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Surprise, Surprise, 8 Out of Every Ten Albertans Make Money on Carbon Pricing 

Despite all the bellyaching, the average household in Alberta will get back much more in rebates than they paid in fuel surcharges under Canada’s carbon pricing program

Albertans like getting rebate or dividend cheques. 

Remember Klien Bucks, officially called the Prosperity Bonus? In 2006, most of the 3 million Alberta residents got a one-time $400 cheque from then-Premier Ralph Klien’s Government. 

How times have changed? 

Fast forward 18 years, and some politicians are demonizing a federal program that puts money in most Albertans’ pockets. 

If you’ve been listening to some politicians and pundits, I’ll bet you’ll be surprised by this fact: Alberta residents will get more money this year from the federal government’s carbon rebate than people in any other province.

Thank you, Ottawa!

The feds recently announced their 2024-25 numbers for the Canada Carbon Rebate.

Starting in April, a family of four Albertans will receive four quarterly payments of $450 for an annual total of $1,800.   

That’s almost a 25 percent increase from 2023-24 when the rebate was $1,544 annually.

Rural Albertans will get an additional top-up, with a family of four getting a $2160 cheque annually.

Farmers are exempt from most carbon pricing. 

The estimated average cost of carbon pricing per Albertan household is $1,056 annually. The average household will get $1,779 from the rebate.

So that means that eight out of ten households in Alberta will get more back than the carbon levy cost them.

Cheques or direct deposits will go out in April, July, October and January 2025.

How it works

The rebate was known previously as the Climate Action Incentive Payment.

The federal government said it changed the name to Canada Carbon Rebate to make it easier for people to understand the link to carbon pricing that comes in the form of a fuel surcharge.

So, what’s the Canada Carbon Rebate for? 

According to the Canada Revenue Agency, it’s “a tax-free amount to help eligible individuals and families offset the cost of pollution pricing.”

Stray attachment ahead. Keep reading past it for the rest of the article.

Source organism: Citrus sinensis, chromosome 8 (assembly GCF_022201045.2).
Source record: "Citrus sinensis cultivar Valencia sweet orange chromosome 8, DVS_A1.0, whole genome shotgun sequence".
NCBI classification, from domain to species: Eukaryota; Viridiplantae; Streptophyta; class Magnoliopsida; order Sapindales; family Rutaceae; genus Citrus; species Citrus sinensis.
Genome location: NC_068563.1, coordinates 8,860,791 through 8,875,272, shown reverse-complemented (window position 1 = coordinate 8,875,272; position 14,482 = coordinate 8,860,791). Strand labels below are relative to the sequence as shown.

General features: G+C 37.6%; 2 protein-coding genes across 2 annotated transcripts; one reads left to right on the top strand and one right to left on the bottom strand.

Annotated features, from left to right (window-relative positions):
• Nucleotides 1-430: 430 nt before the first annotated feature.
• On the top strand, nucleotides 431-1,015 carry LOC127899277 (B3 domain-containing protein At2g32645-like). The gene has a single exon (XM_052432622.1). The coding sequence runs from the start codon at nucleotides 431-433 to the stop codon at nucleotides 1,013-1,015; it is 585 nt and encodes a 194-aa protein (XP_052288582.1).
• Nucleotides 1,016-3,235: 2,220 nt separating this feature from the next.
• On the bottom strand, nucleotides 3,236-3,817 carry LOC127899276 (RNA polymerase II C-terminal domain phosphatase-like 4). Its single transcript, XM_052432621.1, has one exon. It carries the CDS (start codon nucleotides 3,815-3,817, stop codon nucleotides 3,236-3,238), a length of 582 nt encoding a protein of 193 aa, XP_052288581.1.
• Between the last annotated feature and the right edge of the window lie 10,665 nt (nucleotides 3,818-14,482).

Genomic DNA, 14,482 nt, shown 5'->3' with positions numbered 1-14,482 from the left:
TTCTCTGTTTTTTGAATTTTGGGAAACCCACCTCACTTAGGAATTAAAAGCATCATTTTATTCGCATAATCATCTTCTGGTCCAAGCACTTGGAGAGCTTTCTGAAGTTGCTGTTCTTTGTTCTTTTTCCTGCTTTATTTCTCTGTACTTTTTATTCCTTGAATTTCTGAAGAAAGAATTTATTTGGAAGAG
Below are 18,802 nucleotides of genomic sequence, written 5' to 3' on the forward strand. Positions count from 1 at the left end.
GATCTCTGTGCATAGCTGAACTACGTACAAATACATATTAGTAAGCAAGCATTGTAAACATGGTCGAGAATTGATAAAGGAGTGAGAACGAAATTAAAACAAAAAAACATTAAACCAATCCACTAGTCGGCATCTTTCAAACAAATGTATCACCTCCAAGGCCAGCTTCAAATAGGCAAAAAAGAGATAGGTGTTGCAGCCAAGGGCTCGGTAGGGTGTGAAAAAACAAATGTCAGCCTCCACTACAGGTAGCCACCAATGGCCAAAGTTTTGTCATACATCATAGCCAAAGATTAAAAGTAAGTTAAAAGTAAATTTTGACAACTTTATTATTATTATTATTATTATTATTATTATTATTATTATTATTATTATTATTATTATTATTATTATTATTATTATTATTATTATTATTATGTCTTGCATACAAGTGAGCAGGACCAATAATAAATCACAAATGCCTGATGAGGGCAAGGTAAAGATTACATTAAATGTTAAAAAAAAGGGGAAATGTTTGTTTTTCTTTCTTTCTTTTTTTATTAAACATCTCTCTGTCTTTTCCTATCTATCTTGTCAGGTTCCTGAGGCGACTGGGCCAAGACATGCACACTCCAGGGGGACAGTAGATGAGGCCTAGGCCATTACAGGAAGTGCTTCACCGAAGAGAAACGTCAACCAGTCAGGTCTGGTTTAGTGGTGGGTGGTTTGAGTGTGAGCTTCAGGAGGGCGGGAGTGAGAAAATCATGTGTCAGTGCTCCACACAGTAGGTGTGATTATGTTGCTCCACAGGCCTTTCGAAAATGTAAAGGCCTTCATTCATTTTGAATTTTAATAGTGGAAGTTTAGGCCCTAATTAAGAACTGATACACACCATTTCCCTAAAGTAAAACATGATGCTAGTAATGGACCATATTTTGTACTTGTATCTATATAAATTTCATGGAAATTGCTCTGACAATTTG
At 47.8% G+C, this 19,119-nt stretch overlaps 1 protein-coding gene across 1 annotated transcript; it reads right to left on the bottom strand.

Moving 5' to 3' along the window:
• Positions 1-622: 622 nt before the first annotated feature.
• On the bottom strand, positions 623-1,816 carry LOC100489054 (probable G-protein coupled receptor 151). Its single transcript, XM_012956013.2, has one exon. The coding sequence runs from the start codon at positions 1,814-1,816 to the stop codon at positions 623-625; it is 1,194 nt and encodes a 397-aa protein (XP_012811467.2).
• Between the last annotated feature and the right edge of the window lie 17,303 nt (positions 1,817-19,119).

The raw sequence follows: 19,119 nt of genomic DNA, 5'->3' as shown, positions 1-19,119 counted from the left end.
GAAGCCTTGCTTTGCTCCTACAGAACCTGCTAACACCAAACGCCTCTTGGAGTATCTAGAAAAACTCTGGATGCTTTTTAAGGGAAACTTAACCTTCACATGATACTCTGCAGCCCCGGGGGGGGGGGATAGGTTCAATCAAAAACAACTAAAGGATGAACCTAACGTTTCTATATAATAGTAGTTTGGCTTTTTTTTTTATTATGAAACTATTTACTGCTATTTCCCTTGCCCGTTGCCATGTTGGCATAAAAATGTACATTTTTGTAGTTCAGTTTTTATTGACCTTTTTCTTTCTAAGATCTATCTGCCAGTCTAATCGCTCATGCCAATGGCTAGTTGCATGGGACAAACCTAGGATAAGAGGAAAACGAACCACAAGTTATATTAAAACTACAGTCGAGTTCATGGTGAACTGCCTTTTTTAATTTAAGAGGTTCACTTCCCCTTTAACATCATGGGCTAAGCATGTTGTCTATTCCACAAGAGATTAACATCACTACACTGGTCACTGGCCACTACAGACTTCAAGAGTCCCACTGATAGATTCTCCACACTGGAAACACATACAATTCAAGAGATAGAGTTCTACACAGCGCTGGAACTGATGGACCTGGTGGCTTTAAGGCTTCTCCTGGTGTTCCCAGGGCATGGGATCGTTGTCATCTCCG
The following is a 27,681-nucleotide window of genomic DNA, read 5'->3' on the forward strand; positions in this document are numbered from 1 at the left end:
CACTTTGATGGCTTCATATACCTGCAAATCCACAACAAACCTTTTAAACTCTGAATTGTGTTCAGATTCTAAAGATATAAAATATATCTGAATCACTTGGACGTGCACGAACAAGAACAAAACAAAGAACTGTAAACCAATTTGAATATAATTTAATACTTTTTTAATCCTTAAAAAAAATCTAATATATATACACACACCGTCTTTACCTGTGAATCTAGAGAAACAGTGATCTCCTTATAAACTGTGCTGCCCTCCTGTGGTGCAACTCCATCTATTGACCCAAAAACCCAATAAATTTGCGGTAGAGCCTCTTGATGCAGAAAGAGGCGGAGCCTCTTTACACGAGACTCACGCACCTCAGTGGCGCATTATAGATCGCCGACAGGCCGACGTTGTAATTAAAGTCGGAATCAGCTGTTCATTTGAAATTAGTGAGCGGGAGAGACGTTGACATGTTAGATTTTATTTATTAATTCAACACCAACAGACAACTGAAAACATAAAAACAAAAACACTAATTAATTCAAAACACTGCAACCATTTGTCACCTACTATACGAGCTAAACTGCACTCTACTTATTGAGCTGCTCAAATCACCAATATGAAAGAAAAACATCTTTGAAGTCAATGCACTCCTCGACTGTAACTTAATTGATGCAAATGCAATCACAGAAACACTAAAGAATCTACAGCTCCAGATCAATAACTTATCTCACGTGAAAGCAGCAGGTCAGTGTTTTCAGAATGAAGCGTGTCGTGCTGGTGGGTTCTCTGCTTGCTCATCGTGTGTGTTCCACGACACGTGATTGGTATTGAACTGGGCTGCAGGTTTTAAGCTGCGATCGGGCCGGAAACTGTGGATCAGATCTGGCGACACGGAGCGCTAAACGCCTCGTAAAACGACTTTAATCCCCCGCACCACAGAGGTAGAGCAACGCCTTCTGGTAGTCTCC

The pollution pricing program and rebate system were introduced in 2019. It puts a levy on heat-trapping greenhouse gas emissions, making it more expensive to burn fossil fuels.

The levy started at $20 for every tonne of carbon dioxide or equivalent, then it increased by $10 per tonne each year until a $50 ceiling was reached in 2022.

As of 2023, the carbon levy began increasing by $15 a year, and will continue at that rate until it reaches $170 per tonne in 2030.

What’s the goal? 

To encourage Canadians to burn less fossil fuels.

That makes sense because Albertans, and all Canadians, need to cut the heat-trapping pollution our activities produce.

Remember, we are among the highest per capita carbon polluters in the world.   

When we fill up with gas, most of us cringe at the added cost at the pump for the carbon tax, but 8 out of 10 Albertans will get back more in carbon rebates than they spent on the carbon tax | CTV News
When we fill up with gas, most of us cringe at the added cost at the pump for the carbon tax, but 8 out of 10 Albertans will get back more in carbon rebates than they spent on the carbon tax | CTV News

Who Gets It?

The Canada Carbon Rebate is available only to residents of Alberta, Saskatchewan, Manitoba, Ontario, Newfoundland and Labrador, Nova Scotia, New Brunswick, and Prince Edward Island.

British Columbia, Northwest Territories, Yukon, Nunavut and Quebec don’t qualify because those provinces and territories don’t participate in the federal carbon pollution pricing system.

BC has its own carbon pricing that predates the federal program.

In 2008, BC launched North America’s first broad-based carbon tax under Premier Gordon Campbell, who led a BC Liberal Party government from 2001 to 2011.

On paper, the Canada Carbon Rebate is a net win for Albertans. 

But is carbon pricing a win for the climate?

That’s the big question.

Between 2019 and 2021, Canada’s overall emissions dropped 53 million tonnes, according to some estimates.

However, experts have yet to conclude how much of that is a result of carbon pricing versus other climate policies.

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